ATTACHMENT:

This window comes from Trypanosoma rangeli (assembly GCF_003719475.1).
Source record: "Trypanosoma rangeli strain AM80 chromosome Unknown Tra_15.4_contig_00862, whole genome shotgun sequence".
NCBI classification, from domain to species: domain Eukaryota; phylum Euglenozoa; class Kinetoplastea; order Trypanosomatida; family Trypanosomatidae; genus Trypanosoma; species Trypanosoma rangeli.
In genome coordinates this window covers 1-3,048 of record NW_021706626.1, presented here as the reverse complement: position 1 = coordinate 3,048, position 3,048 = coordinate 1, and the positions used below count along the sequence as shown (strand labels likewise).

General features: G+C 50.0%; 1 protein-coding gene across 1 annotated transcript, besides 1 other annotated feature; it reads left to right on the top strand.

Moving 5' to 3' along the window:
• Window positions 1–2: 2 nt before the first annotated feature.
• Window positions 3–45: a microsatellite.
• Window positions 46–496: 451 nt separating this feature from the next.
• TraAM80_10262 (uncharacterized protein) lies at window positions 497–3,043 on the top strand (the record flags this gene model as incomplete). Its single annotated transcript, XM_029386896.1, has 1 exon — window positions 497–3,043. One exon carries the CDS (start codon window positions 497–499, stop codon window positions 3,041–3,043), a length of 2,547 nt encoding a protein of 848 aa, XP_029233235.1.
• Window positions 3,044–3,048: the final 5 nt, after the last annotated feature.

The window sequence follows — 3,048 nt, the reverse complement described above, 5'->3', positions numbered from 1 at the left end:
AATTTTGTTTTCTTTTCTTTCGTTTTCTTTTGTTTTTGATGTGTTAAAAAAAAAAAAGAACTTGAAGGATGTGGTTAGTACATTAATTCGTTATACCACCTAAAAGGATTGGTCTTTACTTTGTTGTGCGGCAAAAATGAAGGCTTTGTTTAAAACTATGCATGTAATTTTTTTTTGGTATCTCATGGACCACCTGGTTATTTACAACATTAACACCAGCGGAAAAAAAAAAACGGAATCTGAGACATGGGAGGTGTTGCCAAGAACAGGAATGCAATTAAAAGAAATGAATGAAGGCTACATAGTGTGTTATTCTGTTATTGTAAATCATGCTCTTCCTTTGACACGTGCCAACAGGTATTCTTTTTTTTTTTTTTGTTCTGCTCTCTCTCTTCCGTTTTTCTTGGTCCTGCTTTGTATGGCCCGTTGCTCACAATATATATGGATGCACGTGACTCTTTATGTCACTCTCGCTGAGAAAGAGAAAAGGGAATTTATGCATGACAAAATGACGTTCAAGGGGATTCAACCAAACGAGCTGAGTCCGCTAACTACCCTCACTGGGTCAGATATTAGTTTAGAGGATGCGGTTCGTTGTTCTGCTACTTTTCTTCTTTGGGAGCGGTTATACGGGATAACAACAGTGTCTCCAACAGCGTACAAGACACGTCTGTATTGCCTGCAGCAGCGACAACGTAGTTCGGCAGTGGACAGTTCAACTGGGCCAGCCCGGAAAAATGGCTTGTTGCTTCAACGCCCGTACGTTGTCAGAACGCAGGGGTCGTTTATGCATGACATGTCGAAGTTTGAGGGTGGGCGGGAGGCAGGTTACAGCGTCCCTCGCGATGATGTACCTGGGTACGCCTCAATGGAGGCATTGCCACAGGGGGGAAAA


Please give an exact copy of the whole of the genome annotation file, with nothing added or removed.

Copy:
This window comes from Trypanosoma rangeli (assembly GCF_003719475.1).
Source record: "Trypanosoma rangeli strain AM80 chromosome Unknown Tra_15.4_contig_00862, whole genome shotgun sequence".
NCBI classification, from domain to species: domain Eukaryota; phylum Euglenozoa; class Kinetoplastea; order Trypanosomatida; family Trypanosomatidae; genus Trypanosoma; species Trypanosoma rangeli.
In genome coordinates this window covers 1-3,048 of record NW_021706626.1, presented here as the reverse complement: position 1 = coordinate 3,048, position 3,048 = coordinate 1, and the positions used below count along the sequence as shown (strand labels likewise).

General features: G+C 50.0%; 1 protein-coding gene across 1 annotated transcript, besides 1 other annotated feature; it reads left to right on the top strand.

Moving 5' to 3' along the window:
• Window positions 1–2: 2 nt before the first annotated feature.
• Window positions 3–45: a microsatellite.
• Window positions 46–496: 451 nt separating this feature from the next.
• TraAM80_10262 (uncharacterized protein) lies at window positions 497–3,043 on the top strand (the record flags this gene model as incomplete). Its single annotated transcript, XM_029386896.1, has 1 exon — window positions 497–3,043. One exon carries the CDS (start codon window positions 497–499, stop codon window positions 3,041–3,043), a length of 2,547 nt encoding a protein of 848 aa, XP_029233235.1.
• Window positions 3,044–3,048: the final 5 nt, after the last annotated feature.

The window sequence follows — 3,048 nt, the reverse complement described above, 5'->3', positions numbered from 1 at the left end:
AATTTTGTTTTCTTTTCTTTCGTTTTCTTTTGTTTTTGATGTGTTAAAAAAAAAAAAGAACTTGAAGGATGTGGTTAGTACATTAATTCGTTATACCACCTAAAAGGATTGGTCTTTACTTTGTTGTGCGGCAAAAATGAAGGCTTTGTTTAAAACTATGCATGTAATTTTTTTTTGGTATCTCATGGACCACCTGGTTATTTACAACATTAACACCAGCGGAAAAAAAAAAACGGAATCTGAGACATGGGAGGTGTTGCCAAGAACAGGAATGCAATTAAAAGAAATGAATGAAGGCTACATAGTGTGTTATTCTGTTATTGTAAATCATGCTCTTCCTTTGACACGTGCCAACAGGTATTCTTTTTTTTTTTTTTGTTCTGCTCTCTCTCTTCCGTTTTTCTTGGTCCTGCTTTGTATGGCCCGTTGCTCACAATATATATGGATGCACGTGACTCTTTATGTCACTCTCGCTGAGAAAGAGAAAAGGGAATTTATGCATGACAAAATGACGTTCAAGGGGATTCAACCAAACGAGCTGAGTCCGCTAACTACCCTCACTGGGTCAGATATTAGTTTAGAGGATGCGGTTCGTTGTTCTGCTACTTTTCTTCTTTGGGAGCGGTTATACGGGATAACAACAGTGTCTCCAACAGCGTACAAGACACGTCTGTATTGCCTGCAGCAGCGACAACGTAGTTCGGCAGTGGACAGTTCAACTGGGCCAGCCCGGAAAAATGGCTTGTTGCTTCAACGCCCGTACGTTGTCAGAACGCAGGGGTCGTTTATGCATGACATGTCGAAGTTTGAGGGTGGGCGGGAGGCAGGTTACAGCGTCCCTCGCGATGATGTACCTGGGTACGCCTCAATGGAGGCATTGCCACAGGGGGGAAAA